Feelings transmitted by the traditional media

Dr. Eagleman also ran an experiment where they tested three different media to introduce different brands: low-quality paper, high-quality paper, and digital.

They found that with the high-quality paper participants:

  1. were more likely to have a positive first impression
  2. recalled the name of the company 3 times more
  3. were more likely to recommend the company to a friend.

Dr. Eagleman’s finally concludes that:

“The physical nature of paper influences our decisions.”

Print and digital are not alternatives

Marketers can use different tools to connect with customers at different touchpoints of the buyer’s journey.

"Multi-channel shopping and buying are on the rise, and retailers know that customers who use more than one of their channels are usually the most valuable. In fact,  Nordstrom reports that customers who have a multi-channel relationship with the brand spend four times as much as those who do not." Source: Why the Print Catalog Is Back in Style – Harvard Business Review

As reported by the Royal Mail Group:

When integrated with other advertising channels, direct mail becomes even more powerful. According to BrandScience research, the online component of campaigns pays back 62% more and the TV component pays back 37% more when there is direct mail in the mix. On average, direct mail pushes up return on investment from £2.81 to £3.40 for every £1 spent.

While digging for data, I found this case study from Whoisvisiting.com that is truly amazing. By combining a digital media with a physical one, they achieved an ROI of 26%, but most importantly converting the lead was fast and the campaign improved brand awareness.

Print collaterals get consumers excited and helps them envisioning purchases they weren’t making. While the online lets them understand the products at a different level (video, reviews, etc.) and optimize their choice to exactly what they want. Both channels should work together.

What we learned from the digital revolution

Technology created new modes of communication and the mobile revolution increased the potential of digital media.

There is a wide range of solutions now that marketers are using to communicate with customers digitally. Content marketing or email marketing are probably the two most common examples of tools that a company can use.

A new high variety of instruments allows to precisely segment the population and speak with the correct audience about the right product. The combination of precise data and low costs per delivery made emails a very powerful tool of communication with customers.

This revolution we had changed the way companies interact with their users—and once again helps us appreciate how important personalization is in our communication.

But as a marketer you are always looking into new methods to engage with clients and both the digital and the printed world have tools that you can leverage to communicate better.

Personalize the experience

You can create completely different tools as in the case of Whoisvisiting.com or even use the same publication and adapt the content to the type of media.

For example, the digital version of a brochure or a catalog might contain videos or interactivity. It’s very simple to do that directly in InDesign. Here is an example of a digital version of white paper made in InDesign with a plugin called IN5:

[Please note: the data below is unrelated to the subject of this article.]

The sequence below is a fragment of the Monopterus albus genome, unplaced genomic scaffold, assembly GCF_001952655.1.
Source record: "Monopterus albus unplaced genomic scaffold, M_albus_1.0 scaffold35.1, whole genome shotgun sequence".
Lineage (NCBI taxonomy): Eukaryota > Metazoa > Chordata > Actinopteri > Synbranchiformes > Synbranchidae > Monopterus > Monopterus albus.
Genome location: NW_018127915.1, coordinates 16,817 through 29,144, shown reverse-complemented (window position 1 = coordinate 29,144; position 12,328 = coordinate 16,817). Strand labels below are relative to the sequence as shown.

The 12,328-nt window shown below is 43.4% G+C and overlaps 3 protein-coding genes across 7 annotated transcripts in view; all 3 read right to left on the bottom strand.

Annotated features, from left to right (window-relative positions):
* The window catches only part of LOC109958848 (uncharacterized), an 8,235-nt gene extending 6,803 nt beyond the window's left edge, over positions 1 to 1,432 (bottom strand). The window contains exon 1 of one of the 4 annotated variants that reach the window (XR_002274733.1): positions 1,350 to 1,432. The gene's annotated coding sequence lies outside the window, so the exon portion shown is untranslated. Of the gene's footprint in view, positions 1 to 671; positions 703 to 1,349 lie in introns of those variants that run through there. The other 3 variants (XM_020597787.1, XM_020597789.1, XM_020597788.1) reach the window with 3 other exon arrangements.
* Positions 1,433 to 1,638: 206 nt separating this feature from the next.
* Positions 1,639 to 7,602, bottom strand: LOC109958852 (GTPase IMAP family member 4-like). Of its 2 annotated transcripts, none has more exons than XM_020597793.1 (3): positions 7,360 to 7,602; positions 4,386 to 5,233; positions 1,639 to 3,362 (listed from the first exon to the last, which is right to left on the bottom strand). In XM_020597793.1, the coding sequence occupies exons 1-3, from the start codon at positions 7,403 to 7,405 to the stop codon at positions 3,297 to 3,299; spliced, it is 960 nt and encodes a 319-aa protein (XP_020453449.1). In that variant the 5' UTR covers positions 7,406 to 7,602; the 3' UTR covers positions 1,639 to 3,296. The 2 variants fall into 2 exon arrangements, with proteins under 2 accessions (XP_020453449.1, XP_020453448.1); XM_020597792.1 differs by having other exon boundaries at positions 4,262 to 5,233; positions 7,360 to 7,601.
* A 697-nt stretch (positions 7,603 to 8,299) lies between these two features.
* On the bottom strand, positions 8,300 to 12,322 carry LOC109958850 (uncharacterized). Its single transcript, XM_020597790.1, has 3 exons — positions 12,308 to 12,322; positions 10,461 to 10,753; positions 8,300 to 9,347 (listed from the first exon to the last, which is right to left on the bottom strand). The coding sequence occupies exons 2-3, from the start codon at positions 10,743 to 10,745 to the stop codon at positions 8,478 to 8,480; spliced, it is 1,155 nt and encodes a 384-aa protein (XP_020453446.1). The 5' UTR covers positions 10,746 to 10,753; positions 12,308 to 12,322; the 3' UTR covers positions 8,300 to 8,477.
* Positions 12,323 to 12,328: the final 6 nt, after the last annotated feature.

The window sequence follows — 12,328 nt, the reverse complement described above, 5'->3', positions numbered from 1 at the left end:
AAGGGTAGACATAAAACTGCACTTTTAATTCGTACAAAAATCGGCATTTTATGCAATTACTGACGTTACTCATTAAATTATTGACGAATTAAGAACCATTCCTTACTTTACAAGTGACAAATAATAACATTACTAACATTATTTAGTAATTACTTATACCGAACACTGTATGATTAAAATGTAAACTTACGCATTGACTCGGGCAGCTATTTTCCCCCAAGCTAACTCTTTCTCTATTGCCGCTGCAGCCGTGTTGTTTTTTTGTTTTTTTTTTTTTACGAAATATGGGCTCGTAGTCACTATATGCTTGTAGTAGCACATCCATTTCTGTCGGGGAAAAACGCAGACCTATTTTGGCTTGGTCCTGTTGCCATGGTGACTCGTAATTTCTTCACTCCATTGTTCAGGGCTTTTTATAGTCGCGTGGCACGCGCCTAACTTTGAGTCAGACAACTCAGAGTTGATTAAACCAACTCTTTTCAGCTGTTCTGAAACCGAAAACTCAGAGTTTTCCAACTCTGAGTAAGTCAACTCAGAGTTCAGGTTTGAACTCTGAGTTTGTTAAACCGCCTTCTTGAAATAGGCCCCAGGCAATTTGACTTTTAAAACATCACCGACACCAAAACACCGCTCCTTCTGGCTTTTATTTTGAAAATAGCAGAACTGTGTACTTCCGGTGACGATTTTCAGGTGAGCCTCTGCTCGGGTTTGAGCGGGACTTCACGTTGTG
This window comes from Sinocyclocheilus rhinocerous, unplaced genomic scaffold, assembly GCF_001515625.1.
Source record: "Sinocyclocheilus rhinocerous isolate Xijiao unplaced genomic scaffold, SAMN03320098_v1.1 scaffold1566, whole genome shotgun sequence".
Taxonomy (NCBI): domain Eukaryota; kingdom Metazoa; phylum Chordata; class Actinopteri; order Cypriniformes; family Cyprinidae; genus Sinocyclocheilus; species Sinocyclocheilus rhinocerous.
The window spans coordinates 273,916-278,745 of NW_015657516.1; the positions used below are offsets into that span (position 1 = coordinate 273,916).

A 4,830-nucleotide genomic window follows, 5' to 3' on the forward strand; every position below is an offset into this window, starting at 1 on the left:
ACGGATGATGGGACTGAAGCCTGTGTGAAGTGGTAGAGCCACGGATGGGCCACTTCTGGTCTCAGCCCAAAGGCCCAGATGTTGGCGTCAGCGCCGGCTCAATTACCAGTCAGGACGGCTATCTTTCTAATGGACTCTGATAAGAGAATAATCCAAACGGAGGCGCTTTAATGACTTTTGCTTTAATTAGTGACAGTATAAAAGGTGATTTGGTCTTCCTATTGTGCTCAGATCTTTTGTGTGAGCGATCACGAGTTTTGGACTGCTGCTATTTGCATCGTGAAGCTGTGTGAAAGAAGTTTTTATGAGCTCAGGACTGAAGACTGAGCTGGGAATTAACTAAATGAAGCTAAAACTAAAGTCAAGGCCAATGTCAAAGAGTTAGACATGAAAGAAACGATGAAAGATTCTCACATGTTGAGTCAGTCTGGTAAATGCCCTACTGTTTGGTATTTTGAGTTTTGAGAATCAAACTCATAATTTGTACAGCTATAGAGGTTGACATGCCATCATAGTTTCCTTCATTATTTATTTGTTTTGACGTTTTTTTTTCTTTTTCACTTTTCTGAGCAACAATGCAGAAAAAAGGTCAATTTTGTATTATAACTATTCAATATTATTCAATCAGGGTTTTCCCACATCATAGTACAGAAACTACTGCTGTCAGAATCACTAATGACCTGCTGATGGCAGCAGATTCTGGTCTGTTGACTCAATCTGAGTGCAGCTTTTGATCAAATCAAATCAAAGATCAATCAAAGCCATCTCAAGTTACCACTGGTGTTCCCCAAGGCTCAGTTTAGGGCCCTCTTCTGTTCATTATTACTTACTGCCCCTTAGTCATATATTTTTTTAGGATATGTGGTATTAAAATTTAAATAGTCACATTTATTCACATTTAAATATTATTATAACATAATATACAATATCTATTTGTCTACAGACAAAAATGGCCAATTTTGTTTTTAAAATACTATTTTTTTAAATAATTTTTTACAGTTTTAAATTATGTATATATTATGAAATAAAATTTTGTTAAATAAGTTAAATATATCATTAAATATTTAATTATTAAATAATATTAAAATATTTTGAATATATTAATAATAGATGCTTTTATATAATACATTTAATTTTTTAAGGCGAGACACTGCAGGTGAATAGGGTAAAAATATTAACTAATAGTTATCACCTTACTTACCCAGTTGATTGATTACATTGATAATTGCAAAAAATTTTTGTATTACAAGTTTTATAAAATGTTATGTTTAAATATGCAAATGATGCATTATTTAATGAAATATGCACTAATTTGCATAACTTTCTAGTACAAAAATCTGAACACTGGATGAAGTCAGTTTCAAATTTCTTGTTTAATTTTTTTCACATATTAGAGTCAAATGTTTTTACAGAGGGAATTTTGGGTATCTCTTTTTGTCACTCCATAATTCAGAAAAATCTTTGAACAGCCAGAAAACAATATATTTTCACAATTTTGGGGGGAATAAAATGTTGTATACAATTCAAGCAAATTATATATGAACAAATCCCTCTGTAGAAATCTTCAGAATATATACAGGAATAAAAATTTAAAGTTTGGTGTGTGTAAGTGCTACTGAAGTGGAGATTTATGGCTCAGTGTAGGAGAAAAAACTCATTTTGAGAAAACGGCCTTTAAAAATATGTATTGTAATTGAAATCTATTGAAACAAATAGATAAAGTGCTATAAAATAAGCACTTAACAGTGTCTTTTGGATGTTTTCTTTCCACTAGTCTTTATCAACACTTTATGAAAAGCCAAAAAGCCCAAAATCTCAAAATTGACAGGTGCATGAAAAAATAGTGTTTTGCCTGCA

What’s important is understanding the customers’ needs, what they might want to learn about your company, and how the media can reinforce your message.

As explained by Denise Lee Yohn in a post for the Business Harvard Review, personalization is the way to go, and the printing industry is ready to help you with this challenge:

What’s more, new production and printing capabilities in print media have taken the cost and complexity out of versioning — the industry term for tailoring different versions of a catalog to different customer segments. Outdoor and apparel retailer L.L.Bean says it is experimenting with the page count of the catalogs it sends to regular website shoppers.  Steve Fuller, chief marketing officer, explains  that instead of sending every customer his brand’s largest book, he looks for frequent website visitors and asks, “Can I only send her 50 pages, or 20, as a reminder of, ‘Oh, I’ve got to go to the website’?”

As in this research by Xerox, Companies that commit to versioning their catalogs see a 3X results on their marketing efforts.

In a test, 300,000 catalogs were personalized on front and back covers with offers based on customer profiles and past purchases. Results included 500% higher response rates from current customers and 400% higher response rates from inactive customers. (Read  “Catalogs: An Opportunity for Growth”  to learn how these personalized communications were created.)”

Printed marketing collaterals are not going anywhere. They are actually becoming more and more important in creating an impact in a multi-channel marketing strategy. They are the tool a marketer can use to make a tangible impression and add a physical presence to the brand experience.

They make real all your activities in the digital world. They touch the most intimate needs of a customer, improve the perception of the company, and help your client with envisioning the purchase.

Stefano Bernardi
Stefano Bernardi

Stefano has worked on numerous mid to large–sized InDesign projects for Alstom, DeLonghi, Philips, and many others before starting Redokun in 2015.
As Redokun’s Co-Founder, Stefano spends most of his time helping customers to optimize their InDesign work-flow. He also holds in-house InDesign courses for companies in the Venice, Italy area.